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‘Forming’ a Rift: District Judge Rejects Decision in Ripple Labs, Inc.

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On July 31, 2023, Judge Jed Rakoff of the Southern District of New York (“SDNY”) sided with the Securities Exchange Commission in SEC v. Terraform Labs Pte. Ltd. by holding that sales of crypto assets to retail investors on public marketplaces amounted to a sale of “securities” subject to the SEC’s registration requirements.1 In doing so, he is the first judge to disagree with fellow SDNY Judge Analisa Torres’s recent decision in SEC v. Ripple Labs, Inc., where she held that the sale of certain crypto tokens on public exchanges was not a sale of securities subject to SEC regulation.2

Terraform’s Crypto Asset Sales to Retail Investors Were Investment Contracts

The SEC filed its enforcement action against Terraform Labs Pte. Ltd. and its founder, CEO, and majority shareholder Do Hyeong Kwon on February 16, 2023.  Among other allegations, the SEC claimed that Terraform and Kwon raised billions of dollars from investors by selling a number of crypto assets in unregistered transactions in violation of the federal securities laws. When the defendants moved to dismiss the suit, one of the questions before the court was whether Terraform’s sales of its crypto assets—both to institutional investors in private sales and to retail investors on the secondary public market—were investment contracts and thus securities subject to the SEC’s registration requirements. The court sided with the SEC, concluding that the crypto assets at issue were securities and thus denied the defendants’ motion to dismiss.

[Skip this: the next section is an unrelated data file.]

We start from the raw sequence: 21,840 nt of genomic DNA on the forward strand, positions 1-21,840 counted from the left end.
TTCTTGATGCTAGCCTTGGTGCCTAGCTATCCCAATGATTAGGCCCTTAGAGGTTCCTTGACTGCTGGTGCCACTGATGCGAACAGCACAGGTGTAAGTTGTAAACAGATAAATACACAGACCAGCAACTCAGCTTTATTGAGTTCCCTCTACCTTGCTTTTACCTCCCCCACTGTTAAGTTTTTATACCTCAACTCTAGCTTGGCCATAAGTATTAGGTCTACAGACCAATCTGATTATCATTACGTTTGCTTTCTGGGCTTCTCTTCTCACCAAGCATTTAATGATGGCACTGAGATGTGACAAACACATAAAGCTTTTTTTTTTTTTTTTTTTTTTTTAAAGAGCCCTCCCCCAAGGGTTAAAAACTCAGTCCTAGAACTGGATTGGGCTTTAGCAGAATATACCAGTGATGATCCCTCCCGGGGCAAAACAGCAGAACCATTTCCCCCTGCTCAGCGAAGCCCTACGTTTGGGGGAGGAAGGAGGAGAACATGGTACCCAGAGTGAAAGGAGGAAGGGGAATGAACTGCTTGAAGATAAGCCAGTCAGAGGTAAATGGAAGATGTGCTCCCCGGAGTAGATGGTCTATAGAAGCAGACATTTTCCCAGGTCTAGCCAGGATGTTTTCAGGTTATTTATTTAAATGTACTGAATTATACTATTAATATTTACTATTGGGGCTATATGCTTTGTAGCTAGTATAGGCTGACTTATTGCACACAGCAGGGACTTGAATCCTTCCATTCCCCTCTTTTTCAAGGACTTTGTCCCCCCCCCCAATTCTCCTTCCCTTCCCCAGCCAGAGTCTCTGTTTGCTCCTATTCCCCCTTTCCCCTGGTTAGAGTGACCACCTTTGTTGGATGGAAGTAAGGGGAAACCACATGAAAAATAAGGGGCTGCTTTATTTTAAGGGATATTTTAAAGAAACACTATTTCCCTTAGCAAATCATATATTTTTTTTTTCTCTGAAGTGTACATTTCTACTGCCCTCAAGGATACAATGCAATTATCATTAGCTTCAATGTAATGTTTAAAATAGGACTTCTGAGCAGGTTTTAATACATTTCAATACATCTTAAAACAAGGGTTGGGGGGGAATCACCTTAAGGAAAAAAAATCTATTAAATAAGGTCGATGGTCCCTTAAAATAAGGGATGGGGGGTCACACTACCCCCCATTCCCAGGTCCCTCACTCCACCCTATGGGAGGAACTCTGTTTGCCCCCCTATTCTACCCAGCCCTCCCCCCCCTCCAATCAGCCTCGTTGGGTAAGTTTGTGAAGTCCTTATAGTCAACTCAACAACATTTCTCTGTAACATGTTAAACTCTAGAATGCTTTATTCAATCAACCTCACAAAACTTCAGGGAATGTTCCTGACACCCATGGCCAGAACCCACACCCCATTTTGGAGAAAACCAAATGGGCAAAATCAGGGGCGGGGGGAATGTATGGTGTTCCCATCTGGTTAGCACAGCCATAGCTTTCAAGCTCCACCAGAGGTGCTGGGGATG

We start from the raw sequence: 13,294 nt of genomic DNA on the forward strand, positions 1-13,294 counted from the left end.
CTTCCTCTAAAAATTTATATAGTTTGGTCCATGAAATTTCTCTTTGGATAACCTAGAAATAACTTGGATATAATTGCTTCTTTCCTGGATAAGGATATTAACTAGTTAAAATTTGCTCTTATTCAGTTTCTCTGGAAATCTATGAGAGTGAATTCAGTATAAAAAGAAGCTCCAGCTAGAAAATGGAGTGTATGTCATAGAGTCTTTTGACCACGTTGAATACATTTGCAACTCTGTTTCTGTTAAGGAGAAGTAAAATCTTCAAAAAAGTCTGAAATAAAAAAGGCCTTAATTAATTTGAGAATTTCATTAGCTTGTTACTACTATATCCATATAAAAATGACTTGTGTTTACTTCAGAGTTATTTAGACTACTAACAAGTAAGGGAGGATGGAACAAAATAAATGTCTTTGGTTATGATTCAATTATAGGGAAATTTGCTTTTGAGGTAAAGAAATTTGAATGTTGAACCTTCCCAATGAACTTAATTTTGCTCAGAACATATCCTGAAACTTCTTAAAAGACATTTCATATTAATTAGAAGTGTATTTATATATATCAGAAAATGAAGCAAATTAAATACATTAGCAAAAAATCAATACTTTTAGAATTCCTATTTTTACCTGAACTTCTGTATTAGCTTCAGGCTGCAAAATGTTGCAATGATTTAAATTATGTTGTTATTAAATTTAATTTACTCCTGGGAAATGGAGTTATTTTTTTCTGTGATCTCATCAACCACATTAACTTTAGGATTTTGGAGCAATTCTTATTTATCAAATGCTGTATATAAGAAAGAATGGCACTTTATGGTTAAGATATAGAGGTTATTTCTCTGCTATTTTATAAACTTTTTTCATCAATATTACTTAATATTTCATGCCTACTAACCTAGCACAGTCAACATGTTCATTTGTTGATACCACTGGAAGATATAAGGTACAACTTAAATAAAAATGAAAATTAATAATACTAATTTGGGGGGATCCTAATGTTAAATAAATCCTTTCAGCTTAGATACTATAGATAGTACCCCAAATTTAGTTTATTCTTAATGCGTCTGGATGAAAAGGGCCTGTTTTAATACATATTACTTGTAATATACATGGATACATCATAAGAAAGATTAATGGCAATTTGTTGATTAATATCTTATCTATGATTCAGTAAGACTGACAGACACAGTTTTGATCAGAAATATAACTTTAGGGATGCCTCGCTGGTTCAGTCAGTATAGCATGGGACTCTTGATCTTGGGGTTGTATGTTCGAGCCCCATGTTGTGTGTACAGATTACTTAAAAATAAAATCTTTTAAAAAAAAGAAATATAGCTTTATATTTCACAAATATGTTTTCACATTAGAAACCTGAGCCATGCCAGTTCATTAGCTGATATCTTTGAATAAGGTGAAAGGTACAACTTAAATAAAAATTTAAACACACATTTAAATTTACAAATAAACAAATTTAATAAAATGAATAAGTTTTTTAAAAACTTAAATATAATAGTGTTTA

In analyzing the SEC’s allegations, the Court applied the test from SEC v. W.J. Howey Co. to the sales of Terraform’s crypto assets, asking whether these assets were sold as investment contracts where a purchaser “(1) invest[ed] his money (2) in a common enterprise and (3) [was] led to expect profits solely from the efforts of the promoter or a third party.”3

According to Judge Rakoff, while the first two elements of the Howey test were met, the third element was not.  In so holding, he broke with Judge Torres’s reasoning in Ripple.  Judge Torres held that, although the sale of certain crypto tokens to institutional investors was a sale of securities, the sale of those same tokens to retail investors on public exchanges was not.  She reasoned that Ripple’s sales on public exchanges were “blind bid/ask transactions,” and thus the purchasers would not have known if their money went to Ripple or any other seller of the token.  Judge Rakoff, however, “decline[d] to draw a distinction between these coins based on their manner of sale,” holding that “Howey makes no such distinction between purchasers.” According to the Court, whether the crypto assets were sold directly to a purchaser or in a secondary resale transaction does not affect whether a buyer might view Terraform’s various public statements as promising profits based on Terraform’s own efforts. In fact, Terraform and Kwon had “embarked on a public campaign to encourage both retail and institutional investors to buy their crypto assets by touting their profitability and the managerial and technical skills that would allow defendants to maximize returns.” As the Court put it, “secondary-market purchasers had every bit as good a reason to believe that the defendants would take their capital contributions and use it to generate profits on their behalf.”

A Still Uncertain Future

Neither Ripple nor Terraform will be the last word on the critical question of when sales of crypto assets constitutes the sale of a “security” subject to regulation under the federal securities laws. Crypto investors and industry participants should continue to monitor this fast evolving area of the law.

1SEC v. Terraform Labs Pte Ltd., No. 23-cv-1346 (JSR), 2023 WL 4858299 (S.D.N.Y. July 31, 2023).

2SEC v. Ripple Labs, Inc., 20 Civ. 10832 (AT), 2023 WL 4507900 (S.D.N.Y. July 13, 2023).

3SEC v. W.J. Howey Co., 328 U.S. 293 (1946).

This information is provided by Vinson & Elkins LLP for educational and informational purposes only and is not intended, nor should it be construed, as legal advice.